In the design of conventional steel and concrete highway girder bridges, the amount of live load carried by a single girder is quantified through distribution factors (DFs). However, moment DFs for the recently developed fiber-reinforced polymer (FRP) composite tub (CT) girders are not defined in current design codes, leaving questions as to these bridges’ live load distribution. To address this, two diagnostic live load tests were performed on an in-service CT girder bridge under heavy truck loads. The measured strains from each test were analyzed and compared with predictions from a calibrated, high-fidelity finite-element (FE) model, which was shown to accurately predict the live load distribution. Then, a simplified FE model was developed that was also shown to accurately predict the live load distribution at a significant computational discount. The simplified model was subsequently used in a parametric study to assess current CT girder design practices, which were found to be consistently conservative. One conclusion was that unintended end restraint of the girder significantly impacted the maximum measured flexural strains, and the high-fidelity FE model required modification and calibration to capture this effect. However, simplified FE models that were not calibrated to the field data were shown to reasonably accurately predict the live load distribution to the most heavily loaded, interior girders. Ultimately, the results of this study show that live load moment DFs should be developed that are specific to the CT girder to ensure efficient future designs with this new technology.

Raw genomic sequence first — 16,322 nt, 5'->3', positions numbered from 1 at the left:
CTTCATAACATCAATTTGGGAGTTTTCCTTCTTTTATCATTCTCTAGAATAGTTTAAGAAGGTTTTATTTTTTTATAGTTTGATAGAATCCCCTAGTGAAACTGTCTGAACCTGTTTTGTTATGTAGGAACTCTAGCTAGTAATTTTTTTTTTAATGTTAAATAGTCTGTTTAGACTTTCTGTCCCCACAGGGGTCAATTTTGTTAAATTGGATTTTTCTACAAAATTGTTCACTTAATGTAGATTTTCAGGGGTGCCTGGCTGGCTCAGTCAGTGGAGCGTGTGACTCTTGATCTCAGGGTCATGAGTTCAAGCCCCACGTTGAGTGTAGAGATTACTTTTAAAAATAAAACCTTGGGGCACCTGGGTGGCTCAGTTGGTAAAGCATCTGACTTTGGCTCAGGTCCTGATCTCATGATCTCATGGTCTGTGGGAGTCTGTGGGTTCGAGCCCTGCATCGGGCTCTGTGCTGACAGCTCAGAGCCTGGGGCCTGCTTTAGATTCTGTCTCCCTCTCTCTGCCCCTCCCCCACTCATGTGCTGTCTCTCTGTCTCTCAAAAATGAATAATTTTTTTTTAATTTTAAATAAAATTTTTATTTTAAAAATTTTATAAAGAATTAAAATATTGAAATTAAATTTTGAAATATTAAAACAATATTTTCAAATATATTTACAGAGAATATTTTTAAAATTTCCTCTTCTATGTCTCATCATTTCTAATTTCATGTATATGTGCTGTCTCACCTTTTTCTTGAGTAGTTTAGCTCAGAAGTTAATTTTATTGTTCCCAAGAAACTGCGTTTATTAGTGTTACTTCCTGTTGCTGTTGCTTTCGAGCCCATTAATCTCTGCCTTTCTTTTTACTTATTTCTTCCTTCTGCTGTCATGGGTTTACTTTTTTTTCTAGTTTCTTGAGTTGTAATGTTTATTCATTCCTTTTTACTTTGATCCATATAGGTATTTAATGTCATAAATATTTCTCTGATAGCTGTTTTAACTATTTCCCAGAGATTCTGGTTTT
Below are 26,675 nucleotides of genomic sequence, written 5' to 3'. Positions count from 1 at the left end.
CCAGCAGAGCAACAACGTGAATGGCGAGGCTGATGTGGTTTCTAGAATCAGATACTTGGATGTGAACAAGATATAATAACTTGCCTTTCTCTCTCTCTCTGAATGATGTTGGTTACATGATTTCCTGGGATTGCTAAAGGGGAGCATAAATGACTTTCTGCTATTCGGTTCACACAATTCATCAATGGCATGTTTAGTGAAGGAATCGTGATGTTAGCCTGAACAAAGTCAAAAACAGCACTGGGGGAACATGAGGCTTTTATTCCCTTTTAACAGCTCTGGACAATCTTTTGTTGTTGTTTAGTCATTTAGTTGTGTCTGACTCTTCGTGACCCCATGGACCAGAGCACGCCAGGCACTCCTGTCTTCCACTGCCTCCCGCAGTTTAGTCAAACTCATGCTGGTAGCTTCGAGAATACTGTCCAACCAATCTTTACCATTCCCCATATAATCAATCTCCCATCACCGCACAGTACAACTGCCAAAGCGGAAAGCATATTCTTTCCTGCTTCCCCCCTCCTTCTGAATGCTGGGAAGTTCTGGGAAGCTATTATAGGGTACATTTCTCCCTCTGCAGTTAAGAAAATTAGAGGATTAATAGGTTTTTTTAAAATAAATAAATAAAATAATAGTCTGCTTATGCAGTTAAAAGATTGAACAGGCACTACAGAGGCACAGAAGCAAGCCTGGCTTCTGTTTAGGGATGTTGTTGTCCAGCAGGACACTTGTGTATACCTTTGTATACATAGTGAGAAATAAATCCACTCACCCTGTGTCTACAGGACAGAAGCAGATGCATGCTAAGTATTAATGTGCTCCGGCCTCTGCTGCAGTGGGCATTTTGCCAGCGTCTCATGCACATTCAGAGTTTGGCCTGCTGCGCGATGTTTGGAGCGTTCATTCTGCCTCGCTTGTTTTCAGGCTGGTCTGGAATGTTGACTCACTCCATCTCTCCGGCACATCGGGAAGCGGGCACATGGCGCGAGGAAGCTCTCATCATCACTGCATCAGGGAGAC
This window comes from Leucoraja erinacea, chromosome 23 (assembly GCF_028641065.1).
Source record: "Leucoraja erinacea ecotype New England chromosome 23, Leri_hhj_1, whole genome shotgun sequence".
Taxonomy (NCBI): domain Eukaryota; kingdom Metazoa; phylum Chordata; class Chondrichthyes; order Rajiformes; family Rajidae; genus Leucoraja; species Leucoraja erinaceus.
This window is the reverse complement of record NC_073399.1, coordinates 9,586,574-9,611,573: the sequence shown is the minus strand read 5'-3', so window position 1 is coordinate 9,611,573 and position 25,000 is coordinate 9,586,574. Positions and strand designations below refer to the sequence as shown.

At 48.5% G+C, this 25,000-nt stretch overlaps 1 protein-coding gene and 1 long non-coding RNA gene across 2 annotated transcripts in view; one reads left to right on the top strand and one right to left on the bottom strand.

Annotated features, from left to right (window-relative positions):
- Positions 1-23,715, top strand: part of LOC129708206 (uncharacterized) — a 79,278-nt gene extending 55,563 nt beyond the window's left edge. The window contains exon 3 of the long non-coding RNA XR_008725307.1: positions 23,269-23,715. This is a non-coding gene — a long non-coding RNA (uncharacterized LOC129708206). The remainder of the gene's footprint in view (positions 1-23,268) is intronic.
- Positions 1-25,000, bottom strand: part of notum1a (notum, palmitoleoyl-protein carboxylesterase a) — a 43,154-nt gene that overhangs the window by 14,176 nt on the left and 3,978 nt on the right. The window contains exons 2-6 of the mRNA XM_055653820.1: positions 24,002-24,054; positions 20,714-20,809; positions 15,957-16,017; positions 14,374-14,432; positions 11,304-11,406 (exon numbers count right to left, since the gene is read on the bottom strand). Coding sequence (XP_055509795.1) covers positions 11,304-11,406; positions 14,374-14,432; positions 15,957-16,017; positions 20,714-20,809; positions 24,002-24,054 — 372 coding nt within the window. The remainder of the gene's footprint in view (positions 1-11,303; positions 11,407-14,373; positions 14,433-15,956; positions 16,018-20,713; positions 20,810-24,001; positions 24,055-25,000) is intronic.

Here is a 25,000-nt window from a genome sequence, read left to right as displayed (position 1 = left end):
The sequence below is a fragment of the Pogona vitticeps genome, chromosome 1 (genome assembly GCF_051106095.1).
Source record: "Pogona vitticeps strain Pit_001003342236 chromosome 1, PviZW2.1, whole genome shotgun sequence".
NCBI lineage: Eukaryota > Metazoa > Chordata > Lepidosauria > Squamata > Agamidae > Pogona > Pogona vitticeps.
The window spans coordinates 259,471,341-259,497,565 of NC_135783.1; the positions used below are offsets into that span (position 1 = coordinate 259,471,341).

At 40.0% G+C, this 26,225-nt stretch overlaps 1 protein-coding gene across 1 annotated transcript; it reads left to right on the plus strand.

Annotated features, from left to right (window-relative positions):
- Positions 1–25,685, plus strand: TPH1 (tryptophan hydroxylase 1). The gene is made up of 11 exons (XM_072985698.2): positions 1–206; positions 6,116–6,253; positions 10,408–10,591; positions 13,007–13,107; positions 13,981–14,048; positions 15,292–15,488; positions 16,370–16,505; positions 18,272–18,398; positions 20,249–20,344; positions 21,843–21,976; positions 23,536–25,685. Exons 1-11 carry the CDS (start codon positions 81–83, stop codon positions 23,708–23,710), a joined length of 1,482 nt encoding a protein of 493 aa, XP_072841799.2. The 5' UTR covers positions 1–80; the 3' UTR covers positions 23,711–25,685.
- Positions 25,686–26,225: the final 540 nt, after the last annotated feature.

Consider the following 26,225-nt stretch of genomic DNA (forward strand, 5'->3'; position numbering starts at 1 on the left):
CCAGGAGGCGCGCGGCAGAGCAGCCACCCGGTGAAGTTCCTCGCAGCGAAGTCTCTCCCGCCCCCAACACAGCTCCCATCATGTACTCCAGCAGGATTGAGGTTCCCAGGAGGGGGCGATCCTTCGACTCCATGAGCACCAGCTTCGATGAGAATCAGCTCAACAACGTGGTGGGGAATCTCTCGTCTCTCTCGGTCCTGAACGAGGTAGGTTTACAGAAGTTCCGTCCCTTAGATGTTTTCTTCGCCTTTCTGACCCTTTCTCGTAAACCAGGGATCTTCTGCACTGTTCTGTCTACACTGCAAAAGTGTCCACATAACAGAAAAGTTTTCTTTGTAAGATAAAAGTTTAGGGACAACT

Read the full article here. Assessment of Moment Live Load Distribution in FRP Composite Tub Girders for Highway Bridges

Research published by ASCC researchers on environmental durability in 3D printing

An article by ASCC Graduate Student Felipe A. Saavedra-Rojas, Dr. Sunil Bhandari, and Dr. Roberto A. Lopez-Anido was published in Polymers on March 12, 2024. From the article’s abstract, “This research investigates the durability of large-format 3D-printed thermoplastic composite material systems under environmental exposure conditions of moisture and freeze–thaw.”


This research investigates the durability of large-format 3D-printed thermoplastic composite material systems under environmental exposure conditions of moisture and freeze–thaw. Durability was evaluated for two bio-based composite material systems, namely wood-fiber-reinforced semi-crystalline polylactic acid (WF/PLA) and wood-fiber-reinforced amorphous polylactic acid (WF/aPLA), and one conventionally used synthetic material system, namely short-carbon-fiber-reinforced acrylonitrile butadiene styrene (CF/ABS). The moisture absorption, coefficient of moisture expansion, and reduction of relevant mechanical properties—flexural strength and flexural modulus—after accelerated exposure were experimentally characterized. The results showed that the large-format 3D-printed parts made from bio-based thermoplastic polymer composites, compared to conventional polymer composites, were more susceptible to moisture and freeze–thaw exposure, with higher moisture absorption and greater reductions in mechanical properties.

Read the full publication here. Environmental Durability of Bio-Based and Synthetic Thermoplastic Composites in Large-Format Additive Manufacturing

Contact: Amy Blanchard